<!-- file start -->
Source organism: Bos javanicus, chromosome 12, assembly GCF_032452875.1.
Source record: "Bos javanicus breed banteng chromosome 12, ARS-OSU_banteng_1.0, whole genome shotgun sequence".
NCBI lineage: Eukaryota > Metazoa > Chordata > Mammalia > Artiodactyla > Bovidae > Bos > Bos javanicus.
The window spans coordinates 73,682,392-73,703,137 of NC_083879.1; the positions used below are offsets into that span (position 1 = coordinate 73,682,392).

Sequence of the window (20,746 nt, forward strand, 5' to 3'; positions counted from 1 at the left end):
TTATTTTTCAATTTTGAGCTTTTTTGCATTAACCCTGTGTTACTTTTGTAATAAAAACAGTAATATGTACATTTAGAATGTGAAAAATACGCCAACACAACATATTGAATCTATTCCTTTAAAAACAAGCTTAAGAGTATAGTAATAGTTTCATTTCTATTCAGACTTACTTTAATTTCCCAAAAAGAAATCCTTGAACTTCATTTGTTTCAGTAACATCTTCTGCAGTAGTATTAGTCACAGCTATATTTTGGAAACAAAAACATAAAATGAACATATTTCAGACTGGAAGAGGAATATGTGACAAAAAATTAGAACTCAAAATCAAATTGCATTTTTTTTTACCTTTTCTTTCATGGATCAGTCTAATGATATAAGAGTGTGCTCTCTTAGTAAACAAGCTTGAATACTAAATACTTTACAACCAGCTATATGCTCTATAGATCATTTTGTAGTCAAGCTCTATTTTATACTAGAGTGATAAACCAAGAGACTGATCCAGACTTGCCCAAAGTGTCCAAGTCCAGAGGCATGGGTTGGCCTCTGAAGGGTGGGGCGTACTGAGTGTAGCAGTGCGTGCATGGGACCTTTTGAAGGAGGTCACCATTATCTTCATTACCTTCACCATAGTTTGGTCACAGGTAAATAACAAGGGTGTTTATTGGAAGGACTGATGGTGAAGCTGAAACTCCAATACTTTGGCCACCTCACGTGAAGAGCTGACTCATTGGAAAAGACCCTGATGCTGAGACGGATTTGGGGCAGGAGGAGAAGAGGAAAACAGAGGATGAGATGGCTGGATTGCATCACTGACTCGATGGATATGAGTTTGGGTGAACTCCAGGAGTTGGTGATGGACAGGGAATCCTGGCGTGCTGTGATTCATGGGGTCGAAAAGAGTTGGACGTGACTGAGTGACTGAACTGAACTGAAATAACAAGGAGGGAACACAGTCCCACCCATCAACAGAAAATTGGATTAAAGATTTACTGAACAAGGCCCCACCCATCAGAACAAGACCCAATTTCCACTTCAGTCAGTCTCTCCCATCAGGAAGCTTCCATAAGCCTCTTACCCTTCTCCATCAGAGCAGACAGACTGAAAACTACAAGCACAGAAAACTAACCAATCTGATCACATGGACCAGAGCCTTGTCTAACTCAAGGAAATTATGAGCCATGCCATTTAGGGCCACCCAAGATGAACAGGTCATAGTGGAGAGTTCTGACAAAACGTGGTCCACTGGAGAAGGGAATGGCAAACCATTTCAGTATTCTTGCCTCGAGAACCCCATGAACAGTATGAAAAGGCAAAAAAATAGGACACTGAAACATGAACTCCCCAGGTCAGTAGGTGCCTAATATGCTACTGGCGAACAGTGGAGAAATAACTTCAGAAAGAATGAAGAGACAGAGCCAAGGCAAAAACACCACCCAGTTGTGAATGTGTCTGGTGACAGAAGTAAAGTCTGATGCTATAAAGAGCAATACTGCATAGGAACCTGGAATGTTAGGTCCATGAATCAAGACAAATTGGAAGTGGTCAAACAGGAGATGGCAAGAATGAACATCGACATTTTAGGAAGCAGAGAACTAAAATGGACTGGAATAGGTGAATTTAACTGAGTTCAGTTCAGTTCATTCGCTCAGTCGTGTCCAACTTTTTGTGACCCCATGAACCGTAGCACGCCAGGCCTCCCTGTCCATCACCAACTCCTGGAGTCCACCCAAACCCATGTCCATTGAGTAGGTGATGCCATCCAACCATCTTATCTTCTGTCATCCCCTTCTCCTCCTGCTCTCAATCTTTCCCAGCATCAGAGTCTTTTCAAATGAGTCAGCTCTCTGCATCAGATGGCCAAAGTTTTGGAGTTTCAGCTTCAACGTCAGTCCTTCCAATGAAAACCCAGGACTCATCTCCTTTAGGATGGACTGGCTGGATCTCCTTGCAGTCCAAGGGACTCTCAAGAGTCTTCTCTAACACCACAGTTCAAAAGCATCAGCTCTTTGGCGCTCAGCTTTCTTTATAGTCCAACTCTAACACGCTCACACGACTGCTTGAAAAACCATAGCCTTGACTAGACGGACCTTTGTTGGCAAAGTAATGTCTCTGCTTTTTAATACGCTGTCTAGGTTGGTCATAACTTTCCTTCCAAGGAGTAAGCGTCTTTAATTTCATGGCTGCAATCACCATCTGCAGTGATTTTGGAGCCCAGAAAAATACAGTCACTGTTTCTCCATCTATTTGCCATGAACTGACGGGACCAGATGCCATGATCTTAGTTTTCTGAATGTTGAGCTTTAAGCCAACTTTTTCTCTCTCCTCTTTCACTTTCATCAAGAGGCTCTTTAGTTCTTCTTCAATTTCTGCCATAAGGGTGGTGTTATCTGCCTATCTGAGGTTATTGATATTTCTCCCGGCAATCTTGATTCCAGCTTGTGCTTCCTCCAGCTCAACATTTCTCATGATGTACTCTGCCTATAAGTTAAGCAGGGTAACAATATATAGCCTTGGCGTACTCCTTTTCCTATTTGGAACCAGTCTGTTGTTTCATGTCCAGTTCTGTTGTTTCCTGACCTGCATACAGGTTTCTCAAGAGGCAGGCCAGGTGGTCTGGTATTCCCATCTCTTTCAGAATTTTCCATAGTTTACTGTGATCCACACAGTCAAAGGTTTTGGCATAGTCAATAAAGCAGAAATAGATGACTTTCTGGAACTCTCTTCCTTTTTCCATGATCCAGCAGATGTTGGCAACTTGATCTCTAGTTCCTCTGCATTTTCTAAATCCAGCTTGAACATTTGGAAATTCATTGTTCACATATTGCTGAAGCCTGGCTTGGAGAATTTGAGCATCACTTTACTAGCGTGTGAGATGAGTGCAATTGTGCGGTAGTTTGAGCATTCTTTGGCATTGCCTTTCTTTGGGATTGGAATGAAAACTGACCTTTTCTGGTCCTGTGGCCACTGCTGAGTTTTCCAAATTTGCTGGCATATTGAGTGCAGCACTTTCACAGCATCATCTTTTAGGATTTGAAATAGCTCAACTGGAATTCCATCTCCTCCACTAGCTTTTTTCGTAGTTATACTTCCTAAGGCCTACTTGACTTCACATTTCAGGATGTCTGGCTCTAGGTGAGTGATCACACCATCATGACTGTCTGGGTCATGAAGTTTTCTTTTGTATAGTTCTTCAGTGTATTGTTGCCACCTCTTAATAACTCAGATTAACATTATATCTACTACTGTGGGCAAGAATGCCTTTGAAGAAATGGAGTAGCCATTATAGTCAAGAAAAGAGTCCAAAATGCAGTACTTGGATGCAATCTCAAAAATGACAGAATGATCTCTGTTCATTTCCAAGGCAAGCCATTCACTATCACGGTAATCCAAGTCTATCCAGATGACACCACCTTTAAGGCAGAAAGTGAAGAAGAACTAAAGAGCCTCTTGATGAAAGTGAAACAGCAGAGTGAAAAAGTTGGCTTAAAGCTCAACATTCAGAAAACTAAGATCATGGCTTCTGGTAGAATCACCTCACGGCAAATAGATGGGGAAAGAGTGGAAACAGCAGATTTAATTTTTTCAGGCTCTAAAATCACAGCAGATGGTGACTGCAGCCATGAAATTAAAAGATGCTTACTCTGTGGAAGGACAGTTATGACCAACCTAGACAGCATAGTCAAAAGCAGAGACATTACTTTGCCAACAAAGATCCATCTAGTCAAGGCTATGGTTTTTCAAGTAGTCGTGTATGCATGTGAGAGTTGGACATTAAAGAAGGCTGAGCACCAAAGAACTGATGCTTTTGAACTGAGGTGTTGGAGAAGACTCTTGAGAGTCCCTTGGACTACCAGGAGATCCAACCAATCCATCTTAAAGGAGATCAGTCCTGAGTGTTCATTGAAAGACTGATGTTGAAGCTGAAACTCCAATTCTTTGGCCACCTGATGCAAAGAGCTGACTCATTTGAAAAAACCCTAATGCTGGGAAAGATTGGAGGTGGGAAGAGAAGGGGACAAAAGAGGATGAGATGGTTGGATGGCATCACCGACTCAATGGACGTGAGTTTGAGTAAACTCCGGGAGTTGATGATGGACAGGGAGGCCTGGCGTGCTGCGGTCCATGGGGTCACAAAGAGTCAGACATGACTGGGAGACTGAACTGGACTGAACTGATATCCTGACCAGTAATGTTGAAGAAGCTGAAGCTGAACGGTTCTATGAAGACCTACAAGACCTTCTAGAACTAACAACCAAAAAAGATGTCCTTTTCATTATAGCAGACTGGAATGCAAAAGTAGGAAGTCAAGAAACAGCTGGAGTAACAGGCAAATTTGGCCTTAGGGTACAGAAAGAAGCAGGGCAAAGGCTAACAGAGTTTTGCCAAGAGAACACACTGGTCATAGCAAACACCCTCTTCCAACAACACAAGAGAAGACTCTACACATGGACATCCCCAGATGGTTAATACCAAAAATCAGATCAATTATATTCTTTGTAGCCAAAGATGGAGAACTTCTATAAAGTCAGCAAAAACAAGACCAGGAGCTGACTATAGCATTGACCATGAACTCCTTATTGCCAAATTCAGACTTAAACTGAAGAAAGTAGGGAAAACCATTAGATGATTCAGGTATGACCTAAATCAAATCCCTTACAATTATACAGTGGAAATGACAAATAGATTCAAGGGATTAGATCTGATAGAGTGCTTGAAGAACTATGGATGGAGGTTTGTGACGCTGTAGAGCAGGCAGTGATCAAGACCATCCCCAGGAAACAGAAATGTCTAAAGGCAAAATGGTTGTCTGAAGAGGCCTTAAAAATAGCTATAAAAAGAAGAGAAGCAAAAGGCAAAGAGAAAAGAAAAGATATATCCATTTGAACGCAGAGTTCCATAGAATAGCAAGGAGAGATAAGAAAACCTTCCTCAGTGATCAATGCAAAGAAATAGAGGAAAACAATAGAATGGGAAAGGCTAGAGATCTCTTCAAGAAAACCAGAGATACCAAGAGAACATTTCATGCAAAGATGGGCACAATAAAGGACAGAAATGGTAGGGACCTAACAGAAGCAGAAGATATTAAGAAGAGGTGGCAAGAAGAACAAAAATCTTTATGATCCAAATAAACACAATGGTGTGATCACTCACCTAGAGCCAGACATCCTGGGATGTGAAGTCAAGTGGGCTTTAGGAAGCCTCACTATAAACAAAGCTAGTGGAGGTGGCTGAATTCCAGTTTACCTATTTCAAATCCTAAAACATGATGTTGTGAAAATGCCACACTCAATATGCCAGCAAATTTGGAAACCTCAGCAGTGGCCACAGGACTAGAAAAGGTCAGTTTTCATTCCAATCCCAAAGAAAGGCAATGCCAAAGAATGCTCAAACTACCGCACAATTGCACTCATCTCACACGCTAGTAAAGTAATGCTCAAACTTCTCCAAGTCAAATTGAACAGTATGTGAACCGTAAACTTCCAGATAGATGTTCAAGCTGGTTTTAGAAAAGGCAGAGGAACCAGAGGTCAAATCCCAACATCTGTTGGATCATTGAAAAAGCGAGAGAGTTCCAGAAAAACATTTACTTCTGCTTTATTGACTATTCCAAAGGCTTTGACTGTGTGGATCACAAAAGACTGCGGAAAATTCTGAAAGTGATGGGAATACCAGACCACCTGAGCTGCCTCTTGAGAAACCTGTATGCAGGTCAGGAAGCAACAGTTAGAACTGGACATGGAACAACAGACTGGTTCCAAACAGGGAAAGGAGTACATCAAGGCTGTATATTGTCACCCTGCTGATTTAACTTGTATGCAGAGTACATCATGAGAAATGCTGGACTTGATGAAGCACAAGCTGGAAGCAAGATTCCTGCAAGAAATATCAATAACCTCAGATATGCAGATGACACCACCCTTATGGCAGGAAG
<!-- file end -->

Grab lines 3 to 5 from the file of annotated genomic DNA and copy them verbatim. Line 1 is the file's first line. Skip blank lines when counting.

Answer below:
NCBI lineage: Eukaryota > Metazoa > Chordata > Mammalia > Artiodactyla > Bovidae > Bos > Bos javanicus.
The window spans coordinates 73,682,392-73,703,137 of NC_083879.1; the positions used below are offsets into that span (position 1 = coordinate 73,682,392).

Sequence of the window (20,746 nt, forward strand, 5' to 3'; positions counted from 1 at the left end):